@acjospe, thanks! Since it is a Wordpress theme that I built, I believe that it is technically possible for me to publish the theme for other clubs to download and install onto their own Wordpress site..... but I'm not quite ready to do that yet.
First, there are still some things I need to figure out. The results page, for instance, is not yet paginated, I need to figure out how to get an iCal link auto-generated when an event is created, there's some buttons that I want to fade to a "disabled" status when there is no active link there...
...there's just a variety of small and medium things that I'd like to fix, add, spruce up, before thinking about offering the theme to other people. And, I'd like another year or more under my belt of supporting the site for Cascade, to make sure that I'm up to the task for supporting the theme for a wider audience (I may not be).
That said– it is totally cool for people to just borrow the design ideas and implement them in their own way, on their own platform. No waiting around for me needed. Like how I did the sidebar? Make a similar side bar. Like the blue boxes? I love them, you should make info boxes that integrate with your event pages too.
For anyone that's seriously curious about what posting an event to our website looks like, I've made an instructional video (that accompanies step-by-step written directions) on how to do that for our club: https://youtu.be/wil32R18dPU
(**This is what posting
to our website looks like. To build it, I literally wrote pages of Php from scratch to achieve the levels of customization I needed for how events, results, series, maps, etc. all interact.)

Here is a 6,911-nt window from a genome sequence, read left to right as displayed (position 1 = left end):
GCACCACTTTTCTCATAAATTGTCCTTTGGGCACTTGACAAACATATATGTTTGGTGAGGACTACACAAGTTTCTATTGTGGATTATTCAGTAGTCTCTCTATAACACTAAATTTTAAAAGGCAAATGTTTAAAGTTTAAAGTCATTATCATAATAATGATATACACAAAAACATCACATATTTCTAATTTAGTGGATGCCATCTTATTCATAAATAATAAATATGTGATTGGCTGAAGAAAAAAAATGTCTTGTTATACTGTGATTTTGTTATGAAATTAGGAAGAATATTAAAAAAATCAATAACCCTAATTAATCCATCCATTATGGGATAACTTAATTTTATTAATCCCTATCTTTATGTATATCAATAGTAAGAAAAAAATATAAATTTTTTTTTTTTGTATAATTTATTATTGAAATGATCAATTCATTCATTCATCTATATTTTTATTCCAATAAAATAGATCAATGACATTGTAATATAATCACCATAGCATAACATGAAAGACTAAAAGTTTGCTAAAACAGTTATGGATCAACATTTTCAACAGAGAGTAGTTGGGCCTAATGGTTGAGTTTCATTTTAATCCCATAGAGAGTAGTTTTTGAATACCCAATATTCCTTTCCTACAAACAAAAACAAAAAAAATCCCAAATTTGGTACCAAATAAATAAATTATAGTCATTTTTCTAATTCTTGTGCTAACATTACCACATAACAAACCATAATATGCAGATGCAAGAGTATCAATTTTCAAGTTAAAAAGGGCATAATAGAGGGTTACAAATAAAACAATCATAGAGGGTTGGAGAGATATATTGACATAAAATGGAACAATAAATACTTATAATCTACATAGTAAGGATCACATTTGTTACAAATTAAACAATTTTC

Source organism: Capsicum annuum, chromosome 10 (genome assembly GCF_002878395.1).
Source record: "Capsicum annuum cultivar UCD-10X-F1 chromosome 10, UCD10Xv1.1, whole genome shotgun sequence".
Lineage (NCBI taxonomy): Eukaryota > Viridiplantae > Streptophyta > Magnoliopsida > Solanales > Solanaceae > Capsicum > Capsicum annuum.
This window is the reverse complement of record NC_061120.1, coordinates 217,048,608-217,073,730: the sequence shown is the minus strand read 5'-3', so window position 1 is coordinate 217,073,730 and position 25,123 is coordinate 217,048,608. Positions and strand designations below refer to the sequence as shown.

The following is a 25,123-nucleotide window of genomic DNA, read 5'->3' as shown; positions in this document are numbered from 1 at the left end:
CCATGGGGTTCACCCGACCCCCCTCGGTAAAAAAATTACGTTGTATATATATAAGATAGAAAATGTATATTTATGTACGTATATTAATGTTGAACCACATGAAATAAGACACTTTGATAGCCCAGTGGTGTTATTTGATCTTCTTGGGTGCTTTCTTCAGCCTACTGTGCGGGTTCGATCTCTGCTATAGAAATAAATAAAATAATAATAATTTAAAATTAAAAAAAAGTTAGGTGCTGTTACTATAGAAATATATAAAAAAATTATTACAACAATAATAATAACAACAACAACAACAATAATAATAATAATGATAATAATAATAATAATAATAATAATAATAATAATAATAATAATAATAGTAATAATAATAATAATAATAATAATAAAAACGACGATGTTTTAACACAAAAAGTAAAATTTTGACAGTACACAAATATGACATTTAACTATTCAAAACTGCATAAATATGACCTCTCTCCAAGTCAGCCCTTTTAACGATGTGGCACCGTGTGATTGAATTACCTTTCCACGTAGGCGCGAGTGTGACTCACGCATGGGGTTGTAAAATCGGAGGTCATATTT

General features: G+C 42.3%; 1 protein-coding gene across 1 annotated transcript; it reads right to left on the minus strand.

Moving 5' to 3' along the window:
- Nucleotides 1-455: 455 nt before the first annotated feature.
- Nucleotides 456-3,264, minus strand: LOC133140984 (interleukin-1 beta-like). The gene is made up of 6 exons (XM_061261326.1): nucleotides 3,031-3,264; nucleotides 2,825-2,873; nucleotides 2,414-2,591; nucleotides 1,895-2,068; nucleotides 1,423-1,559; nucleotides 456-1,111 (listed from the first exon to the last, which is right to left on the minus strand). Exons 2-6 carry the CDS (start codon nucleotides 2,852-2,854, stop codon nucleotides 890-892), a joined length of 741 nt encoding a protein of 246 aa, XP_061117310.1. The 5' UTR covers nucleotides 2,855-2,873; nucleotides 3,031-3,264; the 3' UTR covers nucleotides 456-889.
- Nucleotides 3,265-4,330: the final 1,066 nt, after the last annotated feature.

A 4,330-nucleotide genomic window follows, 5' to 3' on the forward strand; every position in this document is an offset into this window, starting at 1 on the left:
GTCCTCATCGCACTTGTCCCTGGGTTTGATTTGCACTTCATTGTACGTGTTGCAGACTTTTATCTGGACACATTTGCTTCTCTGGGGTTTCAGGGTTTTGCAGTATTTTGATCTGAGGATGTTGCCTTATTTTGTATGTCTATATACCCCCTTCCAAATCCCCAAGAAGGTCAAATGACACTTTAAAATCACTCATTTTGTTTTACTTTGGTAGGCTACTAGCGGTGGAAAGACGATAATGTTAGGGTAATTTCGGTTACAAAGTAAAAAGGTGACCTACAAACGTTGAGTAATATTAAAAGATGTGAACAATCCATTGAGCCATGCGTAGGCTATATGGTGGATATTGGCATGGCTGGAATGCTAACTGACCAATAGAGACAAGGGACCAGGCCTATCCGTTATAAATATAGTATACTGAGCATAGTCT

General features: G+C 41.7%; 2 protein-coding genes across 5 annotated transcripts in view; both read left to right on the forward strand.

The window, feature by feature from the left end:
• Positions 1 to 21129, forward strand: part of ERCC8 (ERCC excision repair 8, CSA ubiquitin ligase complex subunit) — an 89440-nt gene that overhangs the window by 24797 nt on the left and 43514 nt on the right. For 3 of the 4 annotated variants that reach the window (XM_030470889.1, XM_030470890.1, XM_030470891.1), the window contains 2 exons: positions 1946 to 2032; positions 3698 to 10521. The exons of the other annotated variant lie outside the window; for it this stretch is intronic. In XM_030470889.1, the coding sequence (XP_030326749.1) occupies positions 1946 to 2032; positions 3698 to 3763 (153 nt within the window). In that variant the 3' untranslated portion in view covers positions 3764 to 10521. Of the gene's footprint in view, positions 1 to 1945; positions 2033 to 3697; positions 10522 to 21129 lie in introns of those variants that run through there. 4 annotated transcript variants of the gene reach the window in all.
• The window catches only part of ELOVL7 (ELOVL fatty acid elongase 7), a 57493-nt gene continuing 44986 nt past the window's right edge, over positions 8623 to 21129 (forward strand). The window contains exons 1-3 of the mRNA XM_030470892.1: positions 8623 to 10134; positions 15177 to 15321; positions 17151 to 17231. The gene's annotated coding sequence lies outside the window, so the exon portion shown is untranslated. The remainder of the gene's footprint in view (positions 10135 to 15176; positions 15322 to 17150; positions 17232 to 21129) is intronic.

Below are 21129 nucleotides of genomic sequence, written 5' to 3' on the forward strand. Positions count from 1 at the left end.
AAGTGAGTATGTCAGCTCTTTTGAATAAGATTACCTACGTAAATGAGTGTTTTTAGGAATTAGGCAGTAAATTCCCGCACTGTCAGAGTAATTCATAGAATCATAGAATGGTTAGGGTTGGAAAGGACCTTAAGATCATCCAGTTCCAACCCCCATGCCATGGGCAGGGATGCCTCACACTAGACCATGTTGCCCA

It is nearly 30 minutes long, so you've got to be like, reallllly curious. ;)
To sum up maybe the most interesting thing about posting events:
When creating a new event, some of the text fields are auto-populated with default content. This ranges from what I call "soft templates" that guide the author on how to format the content (such as, how event distances should be laid out), to straight-up content such as, all the "How are courses measured?" content that appears in the blue box beneath the course information.
The content can be added to, edited, deleted, replaced, as needed. It was important to keep auto-populated content editable and deletable, as that was a problem on our old website: the default content was sometimes inaccurate or just largely ignored/missed.
The other largely automated item is maps. The author selects the competition map from a list, and that one action will populate the map image, map description, link back to the map page, the map RATING (navigational and physical challenge on a scale of 1 to 10), the embedded Google map, turn-by-turn directions (that go TO the venue, but not all the way to the parking lot)... and then parking information is added manually.
The direction link that populates the Events table is actually added manually, to force the author to double-check that the embedded map is correct for the particular event. If the embedded map is not correct, I do have to update it myself (slightly too complicated for a novice web user to do, but it's not actually that complicated). So, that's the slight hiccup in that process stream, but it happens so infrequently, I don't think it's a big deal.
@mikeminium keep the events updated?? You gots to automate that sh*t! Events should update themselves. :)